The Biden administration’s assertion that by 2025, the United States will achieve a 25% reduction in homelessness is not only without precedent but also capriciously absurd.

“All In” – the Biden administration’s new blueprint to reduce homelessness – is all wrong.

Housing First, a policy experiment instituted by the Obama-Biden administration in 2013, grounds the plan. This approach defunded treatment services, prophesying that the provision of permanent housing would end homelessness in 10 years.

A decade later, homelessness has reached unprecedented levels. While the global pandemic contributed slightly to the overall escalation, this road was paved well before it struck.

Pre-pandemic data from the Department of Housing and Urban Development revealed a 15.6% increase in the nation’s homeless population. In California – which in 2016 became the only state to fully adopt Housing First – pre-pandemic data unveiled a 33.8% rise in homelessness.

Spending rose, but homelessness still increased

Not only is the blueprint grounded in a failed experiment, it also proposes a doubling down on the annual budget for it – from $4.1 billion to $8.7 billion.

Never mind that this proposal will be dead on arrival in the new Congress, President Joe Biden seems to have forgotten that despite increases in federal spending under Housing First, the number of homeless Americans rose.

Thus, the “All In” assertion that by 2025, the United States will achieve a 25% reduction in homelessness is not only without precedent but also capriciously absurd.

The blueprint also declares that “housing is health care,” and that every American has a right to housing.

This claim is patently false. A 2018 study by the National Academies of Sciences – the federal government’s premiere research institute – showed that housing does not improve health outcomes for the homeless: “Overall, except for some evidence that (permanent supportive housing) improves health outcomes among individuals with HIV/AIDS, the committee finds that there is no substantial published evidence as yet to demonstrate that PSH improves health outcomes or reduces health care costs.”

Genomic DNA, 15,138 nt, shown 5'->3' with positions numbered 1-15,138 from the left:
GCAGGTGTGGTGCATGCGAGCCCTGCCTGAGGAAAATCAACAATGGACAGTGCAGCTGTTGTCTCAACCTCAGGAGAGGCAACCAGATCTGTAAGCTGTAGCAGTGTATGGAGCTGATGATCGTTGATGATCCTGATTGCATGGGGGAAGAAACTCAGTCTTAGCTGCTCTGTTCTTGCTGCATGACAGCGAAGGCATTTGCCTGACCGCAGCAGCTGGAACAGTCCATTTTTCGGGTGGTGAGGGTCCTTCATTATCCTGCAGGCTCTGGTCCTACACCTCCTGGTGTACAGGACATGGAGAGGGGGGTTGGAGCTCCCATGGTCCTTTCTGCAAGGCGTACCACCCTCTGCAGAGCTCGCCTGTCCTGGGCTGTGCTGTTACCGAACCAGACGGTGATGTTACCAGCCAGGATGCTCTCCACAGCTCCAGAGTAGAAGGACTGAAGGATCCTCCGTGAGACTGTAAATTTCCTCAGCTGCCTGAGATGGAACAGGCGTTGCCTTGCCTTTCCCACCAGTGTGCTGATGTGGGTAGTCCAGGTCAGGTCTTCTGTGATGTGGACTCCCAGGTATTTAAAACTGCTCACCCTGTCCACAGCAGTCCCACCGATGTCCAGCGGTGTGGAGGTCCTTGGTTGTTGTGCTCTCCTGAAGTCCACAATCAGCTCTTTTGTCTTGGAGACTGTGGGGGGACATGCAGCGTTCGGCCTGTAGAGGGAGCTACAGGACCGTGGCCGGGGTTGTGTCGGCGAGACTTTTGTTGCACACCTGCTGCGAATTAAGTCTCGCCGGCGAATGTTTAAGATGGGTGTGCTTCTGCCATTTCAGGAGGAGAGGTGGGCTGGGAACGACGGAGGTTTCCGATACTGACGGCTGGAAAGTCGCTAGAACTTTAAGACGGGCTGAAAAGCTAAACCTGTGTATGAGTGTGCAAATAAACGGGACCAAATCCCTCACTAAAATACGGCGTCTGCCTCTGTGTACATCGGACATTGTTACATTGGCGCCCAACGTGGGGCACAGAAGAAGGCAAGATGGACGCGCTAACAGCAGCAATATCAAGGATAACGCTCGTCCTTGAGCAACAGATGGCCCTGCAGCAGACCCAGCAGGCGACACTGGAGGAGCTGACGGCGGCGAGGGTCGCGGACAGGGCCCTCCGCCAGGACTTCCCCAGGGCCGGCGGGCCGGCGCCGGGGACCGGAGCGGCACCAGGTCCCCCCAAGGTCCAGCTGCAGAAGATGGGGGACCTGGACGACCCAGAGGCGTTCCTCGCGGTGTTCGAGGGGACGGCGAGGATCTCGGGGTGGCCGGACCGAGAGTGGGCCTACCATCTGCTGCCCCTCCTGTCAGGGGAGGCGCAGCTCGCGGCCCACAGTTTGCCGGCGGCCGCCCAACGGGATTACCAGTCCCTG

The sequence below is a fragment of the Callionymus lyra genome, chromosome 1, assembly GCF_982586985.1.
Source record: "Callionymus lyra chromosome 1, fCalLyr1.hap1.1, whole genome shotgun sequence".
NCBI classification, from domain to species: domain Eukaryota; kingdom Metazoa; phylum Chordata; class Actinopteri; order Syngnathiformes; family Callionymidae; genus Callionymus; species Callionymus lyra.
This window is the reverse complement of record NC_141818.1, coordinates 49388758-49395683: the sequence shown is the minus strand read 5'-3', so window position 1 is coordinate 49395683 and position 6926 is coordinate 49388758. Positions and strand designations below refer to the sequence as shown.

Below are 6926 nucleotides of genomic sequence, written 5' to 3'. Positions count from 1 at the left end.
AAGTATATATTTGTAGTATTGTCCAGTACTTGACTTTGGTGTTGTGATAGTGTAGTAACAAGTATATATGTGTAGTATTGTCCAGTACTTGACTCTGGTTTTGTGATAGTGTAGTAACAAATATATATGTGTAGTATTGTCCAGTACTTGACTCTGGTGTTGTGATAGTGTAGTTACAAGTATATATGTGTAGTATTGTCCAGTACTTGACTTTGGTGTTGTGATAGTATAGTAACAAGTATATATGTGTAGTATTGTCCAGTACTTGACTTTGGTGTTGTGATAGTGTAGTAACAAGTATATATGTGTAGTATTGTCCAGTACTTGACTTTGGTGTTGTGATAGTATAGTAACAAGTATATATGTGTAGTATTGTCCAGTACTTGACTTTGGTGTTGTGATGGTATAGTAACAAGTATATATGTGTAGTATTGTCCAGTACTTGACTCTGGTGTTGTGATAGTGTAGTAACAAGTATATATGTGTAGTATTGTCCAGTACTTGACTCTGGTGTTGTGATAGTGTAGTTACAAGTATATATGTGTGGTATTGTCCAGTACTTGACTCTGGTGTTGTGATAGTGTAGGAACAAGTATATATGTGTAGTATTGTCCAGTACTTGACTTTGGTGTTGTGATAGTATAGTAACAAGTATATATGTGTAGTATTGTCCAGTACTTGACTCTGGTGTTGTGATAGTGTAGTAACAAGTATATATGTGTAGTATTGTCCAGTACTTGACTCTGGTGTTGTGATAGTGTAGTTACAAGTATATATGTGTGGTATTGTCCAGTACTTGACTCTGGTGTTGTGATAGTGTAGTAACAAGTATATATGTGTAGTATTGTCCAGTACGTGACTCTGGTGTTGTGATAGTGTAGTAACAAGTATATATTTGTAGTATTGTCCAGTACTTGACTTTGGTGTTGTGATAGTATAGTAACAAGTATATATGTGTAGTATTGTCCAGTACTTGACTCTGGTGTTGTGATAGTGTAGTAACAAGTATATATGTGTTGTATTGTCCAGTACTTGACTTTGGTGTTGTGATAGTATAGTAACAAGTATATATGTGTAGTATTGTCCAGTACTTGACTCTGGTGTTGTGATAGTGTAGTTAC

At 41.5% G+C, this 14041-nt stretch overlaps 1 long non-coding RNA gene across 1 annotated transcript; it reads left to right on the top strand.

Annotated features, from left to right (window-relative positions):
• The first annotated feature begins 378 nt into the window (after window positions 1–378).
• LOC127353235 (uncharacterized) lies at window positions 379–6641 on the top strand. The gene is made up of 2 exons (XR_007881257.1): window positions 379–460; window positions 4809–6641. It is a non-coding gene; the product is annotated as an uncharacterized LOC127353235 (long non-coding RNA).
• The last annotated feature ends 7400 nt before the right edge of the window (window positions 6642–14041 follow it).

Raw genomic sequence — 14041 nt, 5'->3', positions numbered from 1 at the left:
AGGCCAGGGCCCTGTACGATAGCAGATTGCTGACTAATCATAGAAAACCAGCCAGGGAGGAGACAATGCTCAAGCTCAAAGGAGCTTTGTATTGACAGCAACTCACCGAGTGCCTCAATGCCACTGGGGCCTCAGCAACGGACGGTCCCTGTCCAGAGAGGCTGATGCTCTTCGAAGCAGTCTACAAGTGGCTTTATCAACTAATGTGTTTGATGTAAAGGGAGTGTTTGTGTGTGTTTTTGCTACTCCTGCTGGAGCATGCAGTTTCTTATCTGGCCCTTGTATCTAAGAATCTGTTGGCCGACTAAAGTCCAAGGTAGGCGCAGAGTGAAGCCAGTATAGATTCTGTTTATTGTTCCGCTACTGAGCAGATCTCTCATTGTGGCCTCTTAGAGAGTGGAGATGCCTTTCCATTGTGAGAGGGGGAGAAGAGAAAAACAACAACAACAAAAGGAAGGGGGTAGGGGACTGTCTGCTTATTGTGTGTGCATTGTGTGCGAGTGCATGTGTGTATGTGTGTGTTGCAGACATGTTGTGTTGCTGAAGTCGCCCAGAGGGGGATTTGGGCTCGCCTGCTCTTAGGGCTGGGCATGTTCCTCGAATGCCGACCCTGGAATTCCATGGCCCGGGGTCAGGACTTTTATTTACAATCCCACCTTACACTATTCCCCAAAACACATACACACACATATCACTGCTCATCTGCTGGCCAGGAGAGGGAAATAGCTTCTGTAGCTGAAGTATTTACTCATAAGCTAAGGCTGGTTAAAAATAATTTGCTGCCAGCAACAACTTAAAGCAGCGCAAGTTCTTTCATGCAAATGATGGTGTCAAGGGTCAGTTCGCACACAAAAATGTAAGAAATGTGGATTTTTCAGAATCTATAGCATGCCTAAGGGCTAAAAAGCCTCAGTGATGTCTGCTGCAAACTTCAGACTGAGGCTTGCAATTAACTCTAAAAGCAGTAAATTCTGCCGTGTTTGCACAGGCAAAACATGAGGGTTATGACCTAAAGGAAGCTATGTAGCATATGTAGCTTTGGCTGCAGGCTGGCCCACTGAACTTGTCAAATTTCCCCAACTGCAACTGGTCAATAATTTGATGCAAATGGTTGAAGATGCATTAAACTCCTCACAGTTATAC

The blueprint’s most outrageous proclamation might be that the rise in homelessness is due to “growing economic inequality exacerbated by a global pandemic, soaring housing costs, and housing supply shortfalls. It is further exacerbated by inequitable access to health care, including mental health and/or substance use disorder treatment; discrimination and exclusion of people of color, LGBTQI+ people, people with disabilities and older adults; as well as the consequences of mass incarceration.”

We know that three-quarters of the homeless are overwhelmed with the diseases of mental illness and addiction, whether a precursor to or a result of their homelessness.

Homelessness policy must put people first

The U.S. surgeon general describes addiction as a complex brain disorder disease. Well-supported scientific evidence shows that brain disruptions reduce brain function, which inhibits the ability to make decisions and regulate one’s actions, emotions and impulses.

Yet treatment services were not only not prioritized under Housing First, the homeless have the choice of whether to engage in sobriety and treatment services – despite their reduced ability to come to such conclusions.

Instead, the United States must employ a human first policy that insists on the guardrail of personal accountability – including sobriety – to support healing, growth and liberty.

As homeless people begin to heal, we must provide additional services such as employment training and life skills instruction to ensure that once they obtain housing, they can independently maintain it.

Human first, not Housing First, is the best way to reverse this national crisis.